The Turk nods, and ambles over to the display of cod and mackerel. He stops, closes his eyes and falls into the fish-cart, hands flailing and grasping. The cart tips forward, spilling fish and causing a scene.

You see the woman stuff a brown sack into a barrel, close the lid, and walk away.

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The Sun Below: City on the Edge Print Version Now Available

The print version of the Numenera adventure The Sun Below: City on the Edge is now available on DriveThruRPG!

City on the Edge Cover
Cover by Reece Ambrose

If you already purchased the pdf version of The Sun Below: City on the Edge, AND you are allowing me to send you emails on, I sent you a special offer on the print version. Check your email!

Buy Nowbannerbutton-dtrpgexc

It Is Known: Players tell me about the NPC

Ever want to make an NPC that the players connect with? That they find interesting?

350px-Role_playing_gamersHere’s a technique that works for me. I use it sparingly. I let the players design the NPC.

Not the stats, not the role the NPC fits in. I’ve got that covered. I go around the table and ask them in turn to tell me something about the NPC. I’m still the GM so if they go way silly or something that won’t work, I will gently modify or ask for another idea. Usually one circuit around the table is enough.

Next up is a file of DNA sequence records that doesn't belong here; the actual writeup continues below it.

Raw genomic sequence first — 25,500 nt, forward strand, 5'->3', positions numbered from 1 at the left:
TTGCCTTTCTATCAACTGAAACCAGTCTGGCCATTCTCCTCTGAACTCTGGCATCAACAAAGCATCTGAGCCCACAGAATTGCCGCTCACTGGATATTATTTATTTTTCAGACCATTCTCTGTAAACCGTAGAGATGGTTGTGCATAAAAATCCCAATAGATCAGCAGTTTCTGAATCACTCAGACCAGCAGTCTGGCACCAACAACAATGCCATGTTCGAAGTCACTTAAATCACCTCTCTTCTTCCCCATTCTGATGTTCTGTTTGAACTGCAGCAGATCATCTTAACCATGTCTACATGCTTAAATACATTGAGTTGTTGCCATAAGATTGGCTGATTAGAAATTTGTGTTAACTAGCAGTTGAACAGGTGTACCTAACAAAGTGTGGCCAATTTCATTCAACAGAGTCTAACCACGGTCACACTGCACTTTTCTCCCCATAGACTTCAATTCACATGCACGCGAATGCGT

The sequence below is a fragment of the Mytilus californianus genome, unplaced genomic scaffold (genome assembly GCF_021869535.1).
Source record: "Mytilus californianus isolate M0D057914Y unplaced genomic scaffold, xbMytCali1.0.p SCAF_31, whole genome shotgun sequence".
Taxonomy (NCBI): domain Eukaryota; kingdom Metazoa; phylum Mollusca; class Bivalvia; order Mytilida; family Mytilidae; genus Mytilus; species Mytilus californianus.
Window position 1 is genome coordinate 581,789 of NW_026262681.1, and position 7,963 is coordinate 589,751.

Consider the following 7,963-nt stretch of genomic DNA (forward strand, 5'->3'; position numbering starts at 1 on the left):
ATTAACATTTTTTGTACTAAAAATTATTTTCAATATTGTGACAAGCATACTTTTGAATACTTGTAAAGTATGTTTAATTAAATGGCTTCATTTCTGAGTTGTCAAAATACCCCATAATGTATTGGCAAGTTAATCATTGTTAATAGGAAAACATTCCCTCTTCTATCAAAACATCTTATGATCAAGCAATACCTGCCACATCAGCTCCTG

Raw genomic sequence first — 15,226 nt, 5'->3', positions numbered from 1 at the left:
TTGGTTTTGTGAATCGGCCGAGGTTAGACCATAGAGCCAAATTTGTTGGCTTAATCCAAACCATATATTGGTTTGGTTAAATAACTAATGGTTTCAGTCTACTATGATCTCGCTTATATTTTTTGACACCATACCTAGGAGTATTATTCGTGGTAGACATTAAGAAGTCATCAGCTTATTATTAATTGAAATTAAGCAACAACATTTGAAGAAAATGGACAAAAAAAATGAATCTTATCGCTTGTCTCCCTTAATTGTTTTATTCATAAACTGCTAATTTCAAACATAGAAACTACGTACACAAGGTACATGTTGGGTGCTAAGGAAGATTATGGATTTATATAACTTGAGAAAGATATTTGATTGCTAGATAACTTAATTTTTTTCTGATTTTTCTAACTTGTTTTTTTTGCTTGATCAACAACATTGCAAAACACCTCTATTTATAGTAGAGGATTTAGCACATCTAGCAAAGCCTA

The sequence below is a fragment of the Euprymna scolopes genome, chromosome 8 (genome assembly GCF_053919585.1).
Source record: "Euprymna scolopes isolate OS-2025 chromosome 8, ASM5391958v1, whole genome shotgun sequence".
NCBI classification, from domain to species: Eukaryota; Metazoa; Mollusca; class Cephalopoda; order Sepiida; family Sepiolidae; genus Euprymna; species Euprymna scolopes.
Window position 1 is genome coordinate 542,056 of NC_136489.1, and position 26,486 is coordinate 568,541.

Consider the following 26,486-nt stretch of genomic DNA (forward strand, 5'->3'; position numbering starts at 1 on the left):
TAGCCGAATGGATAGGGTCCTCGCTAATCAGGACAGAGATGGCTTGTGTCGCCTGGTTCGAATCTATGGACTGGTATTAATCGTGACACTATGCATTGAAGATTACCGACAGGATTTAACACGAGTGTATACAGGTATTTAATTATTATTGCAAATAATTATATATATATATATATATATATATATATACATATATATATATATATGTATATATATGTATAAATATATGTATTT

I give them the NPC and say, tell me about ________. They tell me something. I say “It is known” and write it down. Then I ask the next player. It’s a little like the Montage technique.

EXAMPLE: As a hook, I had Opal’s sister Sapphire get captured by devil cultists and thrown into the gates of hell. Opal is a PC, Sapphire is an NPC I just made up. The woman playing Opal was excited by this idea, but we didn’t know anything about Sapphire.

So I asked each player, “Tell me about Sapphire, what do you know?” Opal should know her sister — for the others, I said “You’ve been traveling with Opal for quite some time. She’s told you stories about her sister, what stuck in your mind?”

Player: “She has Blue Hair.” GM: “It is known.”

Player: “She has a penchant for losing things, even things she’s not touching. Things near her just go missing.” GM: “It is known.”

Player: “She’s a cliff diver. The cliffs in her hometown have low gravity, so she can do lots of tricks on the way down.” GM: “It is known.”

Player: “Her eyes match her hair.” GM: “It is known.”

Player: “She can alter reality with her thoughts. Only little things. A door is slightly to the right of where it was before. The blue fork is now red.” GM: “It is known.”

You get the idea. I now have a very interesting NPC who needs to be rescued from hell and the players know Sapphire way better than me telling them what they remember about Opal’s sister.

This example comes from a recent Numenera game where weird is the new normal, in a more conventional game you might keep things more “realistic.”

Announcing The Sun Below: Sleeping Lady

We couldn’t talk about the new adventure until we got the license from Monte Cook Games, but that just came in, so….

The Sun Below: Sleeping Lady

A new Numenera adventure, in development now!

Art by Reece Ambrose
Art by Reece Ambrose

And it’s Mor-Klish approved!

And remember, The Sun Below: City on the Edge is on sale for the rest of February!